Low Expectations Don't Bother the Wildcats

Kansas State has opened the 2008-09 basketball season with a 5-2 record, but the Wildcats hold only a No. 109 RPI ranking. Oh yes, K-State is unranked and tabbed for a lower-division finish in the Big 12. All of that is OK with the Wildcats.

It was one year ago that Kansas State was ranked No. 25 in the Associated Press Preseason poll.

There were two reasons: Mr. Michael Beasley and Mr. Bill Walker. Kansas State was also picked to finish fourth in the Big 12 Conference for two reasons. The same two reasons - Beasley and Walker.

This year, K-State is unranked and projected eighth by the Big 12 coaches, and as low as 10th in some preseason magazines.

"We want to show people just because Mike and Bill are gone, Kansas State isn't over with," said sophomore guard Jacob Pullen.

While joking that he had a good sense that Beasley and Walker were gone with K-State's first practice this year, Martin insisted that he's not paying a lick of attention to the preseason rankings.

"I thought last year was bogus (high rankings), and now it's the opposite, but I feel the same way," said the second-year Wildcat coach. "A lot of people thought I would be a failure and the team would be a failure. I don't pay attention to those people. People that report that stuff don't know who I am and don't know our players.

"Does that mean we're not going to be eighth or ninth?" Martin said. "I don't know, but what I'm telling you is I don't pay any attention to it."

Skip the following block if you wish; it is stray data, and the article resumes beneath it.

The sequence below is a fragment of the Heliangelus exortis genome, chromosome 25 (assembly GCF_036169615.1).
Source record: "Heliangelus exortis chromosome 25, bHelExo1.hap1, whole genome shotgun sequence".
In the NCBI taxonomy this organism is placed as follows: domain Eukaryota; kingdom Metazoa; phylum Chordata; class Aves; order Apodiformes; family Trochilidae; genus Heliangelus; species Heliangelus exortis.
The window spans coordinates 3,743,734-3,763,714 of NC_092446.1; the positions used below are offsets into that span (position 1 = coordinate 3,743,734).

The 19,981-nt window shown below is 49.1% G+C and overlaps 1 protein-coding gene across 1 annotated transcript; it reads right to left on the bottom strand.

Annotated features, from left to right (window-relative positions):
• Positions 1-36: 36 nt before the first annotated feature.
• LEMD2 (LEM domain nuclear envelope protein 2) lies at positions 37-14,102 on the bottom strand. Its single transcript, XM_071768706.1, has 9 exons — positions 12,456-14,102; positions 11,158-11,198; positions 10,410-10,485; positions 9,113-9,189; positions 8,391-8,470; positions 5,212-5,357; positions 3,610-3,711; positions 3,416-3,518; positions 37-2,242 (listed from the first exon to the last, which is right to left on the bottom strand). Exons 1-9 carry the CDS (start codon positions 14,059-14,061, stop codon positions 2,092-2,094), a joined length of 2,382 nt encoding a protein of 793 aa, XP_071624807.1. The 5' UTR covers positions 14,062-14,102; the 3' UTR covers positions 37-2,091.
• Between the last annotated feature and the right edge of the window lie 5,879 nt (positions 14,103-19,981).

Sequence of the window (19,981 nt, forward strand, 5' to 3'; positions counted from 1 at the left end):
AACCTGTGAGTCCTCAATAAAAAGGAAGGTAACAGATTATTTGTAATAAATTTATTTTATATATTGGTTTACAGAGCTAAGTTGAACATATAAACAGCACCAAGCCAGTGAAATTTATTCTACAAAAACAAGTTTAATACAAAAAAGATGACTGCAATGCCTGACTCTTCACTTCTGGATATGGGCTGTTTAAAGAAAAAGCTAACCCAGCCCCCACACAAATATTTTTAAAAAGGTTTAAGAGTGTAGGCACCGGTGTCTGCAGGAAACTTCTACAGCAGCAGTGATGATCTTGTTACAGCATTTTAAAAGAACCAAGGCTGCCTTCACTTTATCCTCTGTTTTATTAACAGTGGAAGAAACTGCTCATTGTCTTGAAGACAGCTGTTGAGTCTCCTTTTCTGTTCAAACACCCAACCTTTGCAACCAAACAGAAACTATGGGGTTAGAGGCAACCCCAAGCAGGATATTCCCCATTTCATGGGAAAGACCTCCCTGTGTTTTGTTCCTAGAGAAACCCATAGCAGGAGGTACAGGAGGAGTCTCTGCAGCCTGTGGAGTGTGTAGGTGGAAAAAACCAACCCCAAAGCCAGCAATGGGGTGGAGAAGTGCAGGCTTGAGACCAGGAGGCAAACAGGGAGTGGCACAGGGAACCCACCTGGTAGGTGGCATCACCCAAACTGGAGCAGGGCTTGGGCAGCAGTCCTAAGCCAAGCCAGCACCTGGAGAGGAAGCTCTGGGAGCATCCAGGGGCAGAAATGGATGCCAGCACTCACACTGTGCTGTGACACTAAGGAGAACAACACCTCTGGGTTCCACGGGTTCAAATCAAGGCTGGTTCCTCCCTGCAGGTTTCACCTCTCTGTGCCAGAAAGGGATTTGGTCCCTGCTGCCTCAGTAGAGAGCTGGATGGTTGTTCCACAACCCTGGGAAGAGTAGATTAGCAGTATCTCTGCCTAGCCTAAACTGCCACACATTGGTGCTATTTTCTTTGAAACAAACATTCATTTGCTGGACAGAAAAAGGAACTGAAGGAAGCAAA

In the Big 12, K-State did better than projected with a 10-6 third-place record a year ago.

This year, the only teams they're ahead of are Nebraska, Texas Tech, Iowa State and Colorado.

"People don't think we'll be any good, but we have a new identity," said Pullen. "Those predictions make us hungry. Everyone expects KU and Texas, and every other team in the Big 12, to be better than us, but that just makes us work harder."

To sophomore Dominique Sutton, he admits, "It does get under my skin at times, but I use it as a motivator. We want people to say, 'Wow, we didn't know they were as good as they are.' We have a lot of returning players and we're all going to step up our game."

Being a senior, Darren Kent is one of those been-there, done-that players under coaches Jim Wooldridge, Bob Huggins and now Martin.

Like his coach, Kent said, "I didn't think anything about it last year when they picked us fourth, and I'm sure not letting it bother me that we're picked eighth. That doesn't mean we have to be bad. We'll just as work as hard as we can to win as many games as we can."

Martin stresses that a basketball team has only around 30 opportunities to prove its worth, and not a single one of those games should be taken lightly.

"If you can't commit yourself for 35 days and lay it on the line for your basketball team, that doesn't make you much of a person," Martin said. "For one-tenth of the year, we're asking our guys to lay it on the line for each other."

Looking ahead to the month of March, Martin added, "Every time we line up and play, we're auditioning. Every time we go on stage, we're rehearsing for that paycheck, and that paycheck is that NCAA Tournament bid. If you don't lay it on the line, then you're allowing somebody that's watching the game to have a say in the matter."

K-State fell last night to the University of Oregon 75-70 as one of 12 games in the Big 12 vs. Pac-10 "Hardwood Series."

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